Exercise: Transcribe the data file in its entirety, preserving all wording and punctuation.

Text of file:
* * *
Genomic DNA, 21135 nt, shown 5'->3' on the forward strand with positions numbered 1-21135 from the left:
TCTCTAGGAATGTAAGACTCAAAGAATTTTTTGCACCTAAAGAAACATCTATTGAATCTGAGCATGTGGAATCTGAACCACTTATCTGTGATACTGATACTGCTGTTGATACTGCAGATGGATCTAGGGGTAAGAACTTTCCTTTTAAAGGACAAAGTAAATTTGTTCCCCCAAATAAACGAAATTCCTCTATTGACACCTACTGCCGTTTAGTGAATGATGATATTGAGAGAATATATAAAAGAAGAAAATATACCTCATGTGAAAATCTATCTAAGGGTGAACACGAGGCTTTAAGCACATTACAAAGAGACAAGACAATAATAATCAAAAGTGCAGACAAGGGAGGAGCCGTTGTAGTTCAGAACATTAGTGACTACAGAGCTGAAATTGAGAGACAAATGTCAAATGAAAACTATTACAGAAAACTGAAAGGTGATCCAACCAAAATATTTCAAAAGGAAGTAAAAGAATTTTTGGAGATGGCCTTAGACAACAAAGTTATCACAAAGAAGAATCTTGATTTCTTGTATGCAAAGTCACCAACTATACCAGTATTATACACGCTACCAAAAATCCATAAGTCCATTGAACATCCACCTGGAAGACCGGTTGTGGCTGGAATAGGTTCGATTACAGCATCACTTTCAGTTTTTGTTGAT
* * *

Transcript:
Genomic DNA, 21135 nt, shown 5'->3' on the forward strand with positions numbered 1-21135 from the left:
TCTCTAGGAATGTAAGACTCAAAGAATTTTTTGCACCTAAAGAAACATCTATTGAATCTGAGCATGTGGAATCTGAACCACTTATCTGTGATACTGATACTGCTGTTGATACTGCAGATGGATCTAGGGGTAAGAACTTTCCTTTTAAAGGACAAAGTAAATTTGTTCCCCCAAATAAACGAAATTCCTCTATTGACACCTACTGCCGTTTAGTGAATGATGATATTGAGAGAATATATAAAAGAAGAAAATATACCTCATGTGAAAATCTATCTAAGGGTGAACACGAGGCTTTAAGCACATTACAAAGAGACAAGACAATAATAATCAAAAGTGCAGACAAGGGAGGAGCCGTTGTAGTTCAGAACATTAGTGACTACAGAGCTGAAATTGAGAGACAAATGTCAAATGAAAACTATTACAGAAAACTGAAAGGTGATCCAACCAAAATATTTCAAAAGGAAGTAAAAGAATTTTTGGAGATGGCCTTAGACAACAAAGTTATCACAAAGAAGAATCTTGATTTCTTGTATGCAAAGTCACCAACTATACCAGTATTATACACGCTACCAAAAATCCATAAGTCCATTGAACATCCACCTGGAAGACCGGTTGTGGCTGGAATAGGTTCGATTACAGCATCACTTTCAGTTTTTGTTGAT